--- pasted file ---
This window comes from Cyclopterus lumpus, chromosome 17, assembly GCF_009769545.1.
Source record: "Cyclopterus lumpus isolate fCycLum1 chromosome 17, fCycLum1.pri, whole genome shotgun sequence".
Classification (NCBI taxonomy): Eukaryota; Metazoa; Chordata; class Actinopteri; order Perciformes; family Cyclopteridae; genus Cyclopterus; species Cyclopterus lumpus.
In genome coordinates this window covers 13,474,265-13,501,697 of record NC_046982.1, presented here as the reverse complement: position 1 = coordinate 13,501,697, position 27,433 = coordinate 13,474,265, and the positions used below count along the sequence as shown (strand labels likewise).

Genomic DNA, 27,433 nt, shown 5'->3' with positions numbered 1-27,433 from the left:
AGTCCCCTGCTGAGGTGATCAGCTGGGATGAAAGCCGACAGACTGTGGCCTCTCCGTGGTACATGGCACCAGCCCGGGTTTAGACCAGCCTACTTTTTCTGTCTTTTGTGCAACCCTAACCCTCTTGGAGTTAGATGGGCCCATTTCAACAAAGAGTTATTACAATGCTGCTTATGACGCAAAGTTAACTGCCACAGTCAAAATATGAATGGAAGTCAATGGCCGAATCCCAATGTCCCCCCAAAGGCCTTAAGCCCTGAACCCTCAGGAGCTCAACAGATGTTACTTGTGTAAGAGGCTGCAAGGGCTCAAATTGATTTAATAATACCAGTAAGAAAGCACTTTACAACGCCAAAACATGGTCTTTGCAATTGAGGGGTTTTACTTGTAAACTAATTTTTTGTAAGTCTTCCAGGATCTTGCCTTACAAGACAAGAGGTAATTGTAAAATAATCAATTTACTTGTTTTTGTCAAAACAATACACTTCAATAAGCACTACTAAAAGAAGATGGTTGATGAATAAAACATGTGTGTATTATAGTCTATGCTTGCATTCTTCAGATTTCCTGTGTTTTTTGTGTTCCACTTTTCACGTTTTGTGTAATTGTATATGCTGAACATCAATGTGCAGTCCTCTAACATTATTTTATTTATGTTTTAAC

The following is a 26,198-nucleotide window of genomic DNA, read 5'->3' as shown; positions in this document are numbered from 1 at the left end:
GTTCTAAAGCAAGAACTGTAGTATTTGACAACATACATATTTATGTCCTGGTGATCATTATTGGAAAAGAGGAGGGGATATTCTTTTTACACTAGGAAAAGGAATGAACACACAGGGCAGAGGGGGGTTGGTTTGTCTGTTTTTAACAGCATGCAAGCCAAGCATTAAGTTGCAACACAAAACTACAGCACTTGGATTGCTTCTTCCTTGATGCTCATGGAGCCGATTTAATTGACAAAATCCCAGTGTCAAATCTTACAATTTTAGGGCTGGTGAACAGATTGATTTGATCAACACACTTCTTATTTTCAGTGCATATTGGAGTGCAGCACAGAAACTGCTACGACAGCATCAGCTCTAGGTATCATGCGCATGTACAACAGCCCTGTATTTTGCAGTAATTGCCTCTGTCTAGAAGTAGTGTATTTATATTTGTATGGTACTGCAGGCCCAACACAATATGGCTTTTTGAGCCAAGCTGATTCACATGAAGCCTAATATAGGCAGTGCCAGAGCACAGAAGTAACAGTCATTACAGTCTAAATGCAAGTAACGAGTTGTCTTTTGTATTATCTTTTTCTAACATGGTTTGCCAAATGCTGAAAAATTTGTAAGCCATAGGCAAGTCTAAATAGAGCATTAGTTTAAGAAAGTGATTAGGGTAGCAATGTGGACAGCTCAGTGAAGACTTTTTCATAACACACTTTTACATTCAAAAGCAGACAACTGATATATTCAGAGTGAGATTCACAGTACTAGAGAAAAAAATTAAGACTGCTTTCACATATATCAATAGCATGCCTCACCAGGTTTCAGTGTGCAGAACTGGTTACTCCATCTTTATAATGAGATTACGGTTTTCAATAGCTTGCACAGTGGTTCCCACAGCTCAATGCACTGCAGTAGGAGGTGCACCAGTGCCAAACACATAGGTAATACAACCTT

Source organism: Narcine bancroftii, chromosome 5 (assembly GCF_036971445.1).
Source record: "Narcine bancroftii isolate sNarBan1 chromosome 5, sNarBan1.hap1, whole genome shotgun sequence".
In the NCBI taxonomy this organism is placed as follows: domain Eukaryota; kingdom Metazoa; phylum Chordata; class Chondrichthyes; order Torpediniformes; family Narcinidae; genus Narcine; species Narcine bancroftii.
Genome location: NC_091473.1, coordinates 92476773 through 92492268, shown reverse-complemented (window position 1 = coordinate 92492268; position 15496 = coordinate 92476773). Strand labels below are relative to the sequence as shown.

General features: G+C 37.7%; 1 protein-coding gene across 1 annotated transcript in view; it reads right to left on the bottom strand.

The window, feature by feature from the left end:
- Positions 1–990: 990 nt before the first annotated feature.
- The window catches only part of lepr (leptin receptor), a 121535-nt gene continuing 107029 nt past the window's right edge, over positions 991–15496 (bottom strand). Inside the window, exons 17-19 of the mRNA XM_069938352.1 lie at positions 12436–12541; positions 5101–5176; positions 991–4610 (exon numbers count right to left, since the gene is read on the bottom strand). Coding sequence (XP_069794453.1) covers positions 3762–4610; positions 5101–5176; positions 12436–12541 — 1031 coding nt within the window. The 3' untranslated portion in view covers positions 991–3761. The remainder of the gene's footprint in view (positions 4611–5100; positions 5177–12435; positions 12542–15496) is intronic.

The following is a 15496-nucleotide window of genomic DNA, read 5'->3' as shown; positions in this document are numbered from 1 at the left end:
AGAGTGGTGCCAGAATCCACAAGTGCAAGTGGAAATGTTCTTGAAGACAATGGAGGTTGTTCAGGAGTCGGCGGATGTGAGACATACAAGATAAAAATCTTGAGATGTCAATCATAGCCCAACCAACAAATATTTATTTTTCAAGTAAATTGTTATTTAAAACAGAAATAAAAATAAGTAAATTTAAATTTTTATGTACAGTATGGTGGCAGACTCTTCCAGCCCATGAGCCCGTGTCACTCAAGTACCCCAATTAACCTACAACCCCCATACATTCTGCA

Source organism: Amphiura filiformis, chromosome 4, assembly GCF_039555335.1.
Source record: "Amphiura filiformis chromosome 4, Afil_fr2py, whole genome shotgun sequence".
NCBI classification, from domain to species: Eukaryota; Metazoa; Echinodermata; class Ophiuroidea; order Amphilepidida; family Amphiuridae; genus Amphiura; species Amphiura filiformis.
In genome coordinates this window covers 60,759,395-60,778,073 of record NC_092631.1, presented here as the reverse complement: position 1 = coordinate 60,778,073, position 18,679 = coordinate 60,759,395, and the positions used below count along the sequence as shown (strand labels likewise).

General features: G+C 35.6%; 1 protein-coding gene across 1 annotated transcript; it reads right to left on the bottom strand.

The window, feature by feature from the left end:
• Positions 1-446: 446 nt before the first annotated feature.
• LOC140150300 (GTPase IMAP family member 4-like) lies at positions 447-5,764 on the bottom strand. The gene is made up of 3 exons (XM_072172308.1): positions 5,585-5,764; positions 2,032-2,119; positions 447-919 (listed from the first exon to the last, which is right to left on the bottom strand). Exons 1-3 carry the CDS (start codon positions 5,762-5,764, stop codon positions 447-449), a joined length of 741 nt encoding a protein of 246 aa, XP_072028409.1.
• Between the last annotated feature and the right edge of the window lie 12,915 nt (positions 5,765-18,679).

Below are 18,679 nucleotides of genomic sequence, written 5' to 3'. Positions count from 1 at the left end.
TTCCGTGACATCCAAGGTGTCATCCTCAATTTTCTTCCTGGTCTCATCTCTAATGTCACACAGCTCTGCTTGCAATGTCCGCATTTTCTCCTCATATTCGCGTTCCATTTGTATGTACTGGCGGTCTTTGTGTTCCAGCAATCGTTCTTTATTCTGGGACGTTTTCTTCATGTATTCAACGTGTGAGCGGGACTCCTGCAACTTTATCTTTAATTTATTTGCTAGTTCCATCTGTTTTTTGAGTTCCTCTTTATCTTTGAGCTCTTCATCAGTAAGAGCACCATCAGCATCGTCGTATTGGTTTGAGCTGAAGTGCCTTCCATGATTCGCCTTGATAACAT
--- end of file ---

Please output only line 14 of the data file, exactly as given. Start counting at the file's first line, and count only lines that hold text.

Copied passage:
The window, feature by feature from the left end: